After killing Frank Stilwell, the Earp posse fled the scene. Yes, they fled the scene the same way as other outlaws would after committing a criminal act. Not stay there and make a report as law enforcement did even back in the day, but skedaddled away as fast as they could.

Stilwell's body was found at dawn alongside the railroad tracks. All of the Earp posse, all deputized by then-Deputy U.S. Marshal Wyatt Earp, was in on shooting Stilwell. Even though Wyatt Earp later said that he himself killed Stilwell using his shotgun, upon examination, Stilwell's body was found to have been shot several times with buckshot as well as multiple caliber pistols and rifle rounds.

Less than two months later, when Doc Holliday was arrested on May 15th, even though they had a falling out, Wyatt Earp is said to have been concerned that Holliday would not face a fair trial in Arizona. Some say he was actually concerned about his own participation in the murder of Stilwell and how Holliday's extradition would open the door to his own extradition. It is reasoned that he may have been concerned that once his infamous posse was there to be tried, that his friends in political office wouldn't be able to stop from extraditing back to Arizona to face murder charges.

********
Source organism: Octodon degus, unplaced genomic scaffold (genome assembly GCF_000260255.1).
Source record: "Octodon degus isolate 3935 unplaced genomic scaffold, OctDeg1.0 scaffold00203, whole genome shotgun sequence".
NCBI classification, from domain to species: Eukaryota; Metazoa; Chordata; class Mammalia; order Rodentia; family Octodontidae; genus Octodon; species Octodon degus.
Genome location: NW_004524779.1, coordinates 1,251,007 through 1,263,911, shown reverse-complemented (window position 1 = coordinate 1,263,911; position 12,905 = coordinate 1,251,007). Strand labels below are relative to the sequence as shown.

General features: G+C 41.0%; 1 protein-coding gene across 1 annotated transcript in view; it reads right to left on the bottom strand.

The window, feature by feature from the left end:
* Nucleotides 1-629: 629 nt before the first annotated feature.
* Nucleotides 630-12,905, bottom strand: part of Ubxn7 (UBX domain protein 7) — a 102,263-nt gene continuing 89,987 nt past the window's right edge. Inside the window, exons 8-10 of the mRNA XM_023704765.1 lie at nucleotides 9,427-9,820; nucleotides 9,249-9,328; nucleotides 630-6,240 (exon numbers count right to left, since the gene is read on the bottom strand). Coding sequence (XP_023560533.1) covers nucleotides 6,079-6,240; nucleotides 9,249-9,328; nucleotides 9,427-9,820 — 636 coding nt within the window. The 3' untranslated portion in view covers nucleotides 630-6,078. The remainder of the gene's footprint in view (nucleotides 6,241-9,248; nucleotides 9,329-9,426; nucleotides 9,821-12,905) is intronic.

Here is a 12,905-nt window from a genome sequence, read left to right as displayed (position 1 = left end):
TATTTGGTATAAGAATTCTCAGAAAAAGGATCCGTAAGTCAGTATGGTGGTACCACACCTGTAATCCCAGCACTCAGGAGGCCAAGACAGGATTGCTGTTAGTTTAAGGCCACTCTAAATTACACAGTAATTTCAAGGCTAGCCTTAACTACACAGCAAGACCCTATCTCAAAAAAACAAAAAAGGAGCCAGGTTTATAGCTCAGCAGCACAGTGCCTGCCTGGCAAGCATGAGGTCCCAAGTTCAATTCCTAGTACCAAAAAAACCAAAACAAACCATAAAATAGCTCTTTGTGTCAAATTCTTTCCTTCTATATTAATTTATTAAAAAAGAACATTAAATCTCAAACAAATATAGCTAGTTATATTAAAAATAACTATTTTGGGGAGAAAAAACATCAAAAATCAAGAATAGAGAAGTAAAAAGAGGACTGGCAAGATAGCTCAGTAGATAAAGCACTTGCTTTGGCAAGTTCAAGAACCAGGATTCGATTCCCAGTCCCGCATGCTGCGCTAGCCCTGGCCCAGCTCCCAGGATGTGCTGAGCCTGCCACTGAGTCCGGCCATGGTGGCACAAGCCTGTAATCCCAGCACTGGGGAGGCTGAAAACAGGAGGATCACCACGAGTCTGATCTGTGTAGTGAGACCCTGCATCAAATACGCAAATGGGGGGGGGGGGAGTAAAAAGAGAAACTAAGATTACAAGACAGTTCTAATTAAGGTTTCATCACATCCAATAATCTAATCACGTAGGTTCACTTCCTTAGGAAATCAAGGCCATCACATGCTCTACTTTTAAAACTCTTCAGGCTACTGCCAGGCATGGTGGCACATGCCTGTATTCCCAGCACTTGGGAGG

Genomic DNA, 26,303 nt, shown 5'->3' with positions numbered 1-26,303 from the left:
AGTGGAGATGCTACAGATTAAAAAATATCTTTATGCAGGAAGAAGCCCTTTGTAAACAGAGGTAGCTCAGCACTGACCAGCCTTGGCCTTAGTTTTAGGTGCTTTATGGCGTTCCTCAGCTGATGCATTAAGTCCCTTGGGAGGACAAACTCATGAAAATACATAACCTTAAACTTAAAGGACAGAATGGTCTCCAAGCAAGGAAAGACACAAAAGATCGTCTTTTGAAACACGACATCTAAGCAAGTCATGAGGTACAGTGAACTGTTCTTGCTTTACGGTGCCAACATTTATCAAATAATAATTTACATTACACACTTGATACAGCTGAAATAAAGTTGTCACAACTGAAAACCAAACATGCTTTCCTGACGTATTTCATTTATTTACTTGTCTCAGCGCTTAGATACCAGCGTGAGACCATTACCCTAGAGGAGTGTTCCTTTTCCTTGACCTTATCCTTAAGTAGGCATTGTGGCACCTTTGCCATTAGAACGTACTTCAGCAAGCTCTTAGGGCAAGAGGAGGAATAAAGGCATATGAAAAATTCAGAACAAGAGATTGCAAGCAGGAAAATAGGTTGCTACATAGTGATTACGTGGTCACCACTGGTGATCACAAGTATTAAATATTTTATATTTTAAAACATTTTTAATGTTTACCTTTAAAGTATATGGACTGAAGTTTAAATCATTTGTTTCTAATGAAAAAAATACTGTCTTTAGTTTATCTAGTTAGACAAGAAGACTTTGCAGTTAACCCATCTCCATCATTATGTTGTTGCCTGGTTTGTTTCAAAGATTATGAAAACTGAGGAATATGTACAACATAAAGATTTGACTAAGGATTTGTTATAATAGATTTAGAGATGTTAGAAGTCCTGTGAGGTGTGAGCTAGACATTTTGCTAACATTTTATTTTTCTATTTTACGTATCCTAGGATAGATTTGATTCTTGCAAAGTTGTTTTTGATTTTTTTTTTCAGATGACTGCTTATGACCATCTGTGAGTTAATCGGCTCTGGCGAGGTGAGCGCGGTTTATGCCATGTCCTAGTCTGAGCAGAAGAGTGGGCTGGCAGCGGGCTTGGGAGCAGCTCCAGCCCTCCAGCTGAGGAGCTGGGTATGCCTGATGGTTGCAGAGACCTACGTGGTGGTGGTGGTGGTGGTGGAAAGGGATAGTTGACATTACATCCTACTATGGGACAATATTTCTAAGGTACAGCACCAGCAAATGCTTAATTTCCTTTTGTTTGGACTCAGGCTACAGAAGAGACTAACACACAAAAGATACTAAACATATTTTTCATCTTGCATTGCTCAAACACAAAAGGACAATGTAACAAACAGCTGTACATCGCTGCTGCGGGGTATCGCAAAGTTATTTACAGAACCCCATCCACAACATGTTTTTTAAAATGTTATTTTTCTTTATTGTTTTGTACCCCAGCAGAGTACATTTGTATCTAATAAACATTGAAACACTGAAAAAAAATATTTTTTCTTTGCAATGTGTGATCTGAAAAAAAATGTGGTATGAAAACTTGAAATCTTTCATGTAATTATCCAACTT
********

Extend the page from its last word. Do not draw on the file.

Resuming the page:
Either way, while not wanting to be shown as taking a hand in stopping the extradition of Holliday, Wyatt Earp asked his old friend Bat Masterson, who was then the Police Chief of Trinidad, Colorado, to help get Holliday released to his custody instead of being shipped back to Arizona. To do this, Bat Masterson came up with the idea of fabricating fake bunco charges against Holliday to keep him in Colorado.